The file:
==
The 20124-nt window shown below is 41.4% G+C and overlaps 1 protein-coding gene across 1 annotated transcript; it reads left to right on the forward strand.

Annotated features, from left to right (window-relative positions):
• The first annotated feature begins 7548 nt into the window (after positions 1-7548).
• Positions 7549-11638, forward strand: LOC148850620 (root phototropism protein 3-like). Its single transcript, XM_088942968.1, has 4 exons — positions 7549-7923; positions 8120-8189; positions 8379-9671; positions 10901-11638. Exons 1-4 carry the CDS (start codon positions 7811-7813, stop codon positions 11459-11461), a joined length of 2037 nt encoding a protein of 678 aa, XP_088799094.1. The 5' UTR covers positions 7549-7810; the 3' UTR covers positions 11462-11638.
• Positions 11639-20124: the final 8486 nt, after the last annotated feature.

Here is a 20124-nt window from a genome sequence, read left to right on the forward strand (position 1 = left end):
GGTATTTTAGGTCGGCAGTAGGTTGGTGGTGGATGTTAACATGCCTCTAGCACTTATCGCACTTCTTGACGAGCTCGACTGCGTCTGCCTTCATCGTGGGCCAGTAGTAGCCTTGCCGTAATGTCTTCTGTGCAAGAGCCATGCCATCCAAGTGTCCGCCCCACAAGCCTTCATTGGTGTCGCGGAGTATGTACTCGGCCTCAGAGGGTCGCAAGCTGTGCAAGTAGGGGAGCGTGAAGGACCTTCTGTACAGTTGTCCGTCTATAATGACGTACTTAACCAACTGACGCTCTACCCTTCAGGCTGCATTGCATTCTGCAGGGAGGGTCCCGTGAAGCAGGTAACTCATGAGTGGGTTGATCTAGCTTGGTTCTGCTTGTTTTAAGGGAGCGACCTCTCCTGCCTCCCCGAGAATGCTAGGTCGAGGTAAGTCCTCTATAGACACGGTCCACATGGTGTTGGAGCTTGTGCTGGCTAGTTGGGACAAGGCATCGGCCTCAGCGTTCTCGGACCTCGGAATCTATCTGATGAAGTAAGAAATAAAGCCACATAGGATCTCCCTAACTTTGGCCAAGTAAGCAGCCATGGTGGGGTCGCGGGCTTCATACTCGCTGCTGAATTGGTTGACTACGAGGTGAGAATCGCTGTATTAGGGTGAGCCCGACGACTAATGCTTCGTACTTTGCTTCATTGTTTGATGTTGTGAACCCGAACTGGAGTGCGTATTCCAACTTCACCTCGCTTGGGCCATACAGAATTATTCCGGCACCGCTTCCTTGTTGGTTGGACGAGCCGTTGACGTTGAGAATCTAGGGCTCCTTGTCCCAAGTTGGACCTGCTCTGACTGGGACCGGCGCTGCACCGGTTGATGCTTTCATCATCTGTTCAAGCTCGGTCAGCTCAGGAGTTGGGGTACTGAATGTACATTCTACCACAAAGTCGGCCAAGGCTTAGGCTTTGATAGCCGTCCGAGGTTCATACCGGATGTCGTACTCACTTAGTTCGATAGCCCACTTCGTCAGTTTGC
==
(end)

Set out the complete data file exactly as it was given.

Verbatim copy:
The 20124-nt window shown below is 41.4% G+C and overlaps 1 protein-coding gene across 1 annotated transcript; it reads left to right on the forward strand.

Annotated features, from left to right (window-relative positions):
• The first annotated feature begins 7548 nt into the window (after positions 1-7548).
• Positions 7549-11638, forward strand: LOC148850620 (root phototropism protein 3-like). Its single transcript, XM_088942968.1, has 4 exons — positions 7549-7923; positions 8120-8189; positions 8379-9671; positions 10901-11638. Exons 1-4 carry the CDS (start codon positions 7811-7813, stop codon positions 11459-11461), a joined length of 2037 nt encoding a protein of 678 aa, XP_088799094.1. The 5' UTR covers positions 7549-7810; the 3' UTR covers positions 11462-11638.
• Positions 11639-20124: the final 8486 nt, after the last annotated feature.

Here is a 20124-nt window from a genome sequence, read left to right on the forward strand (position 1 = left end):
GGTATTTTAGGTCGGCAGTAGGTTGGTGGTGGATGTTAACATGCCTCTAGCACTTATCGCACTTCTTGACGAGCTCGACTGCGTCTGCCTTCATCGTGGGCCAGTAGTAGCCTTGCCGTAATGTCTTCTGTGCAAGAGCCATGCCATCCAAGTGTCCGCCCCACAAGCCTTCATTGGTGTCGCGGAGTATGTACTCGGCCTCAGAGGGTCGCAAGCTGTGCAAGTAGGGGAGCGTGAAGGACCTTCTGTACAGTTGTCCGTCTATAATGACGTACTTAACCAACTGACGCTCTACCCTTCAGGCTGCATTGCATTCTGCAGGGAGGGTCCCGTGAAGCAGGTAACTCATGAGTGGGTTGATCTAGCTTGGTTCTGCTTGTTTTAAGGGAGCGACCTCTCCTGCCTCCCCGAGAATGCTAGGTCGAGGTAAGTCCTCTATAGACACGGTCCACATGGTGTTGGAGCTTGTGCTGGCTAGTTGGGACAAGGCATCGGCCTCAGCGTTCTCGGACCTCGGAATCTATCTGATGAAGTAAGAAATAAAGCCACATAGGATCTCCCTAACTTTGGCCAAGTAAGCAGCCATGGTGGGGTCGCGGGCTTCATACTCGCTGCTGAATTGGTTGACTACGAGGTGAGAATCGCTGTATTAGGGTGAGCCCGACGACTAATGCTTCGTACTTTGCTTCATTGTTTGATGTTGTGAACCCGAACTGGAGTGCGTATTCCAACTTCACCTCGCTTGGGCCATACAGAATTATTCCGGCACCGCTTCCTTGTTGGTTGGACGAGCCGTTGACGTTGAGAATCTAGGGCTCCTTGTCCCAAGTTGGACCTGCTCTGACTGGGACCGGCGCTGCACCGGTTGATGCTTTCATCATCTGTTCAAGCTCGGTCAGCTCAGGAGTTGGGGTACTGAATGTACATTCTACCACAAAGTCGGCCAAGGCTTAGGCTTTGATAGCCGTCCGAGGTTCATACCGGATGTCGTACTCACTTAGTTCGATAGCCCACTTCGTCAGTTTGC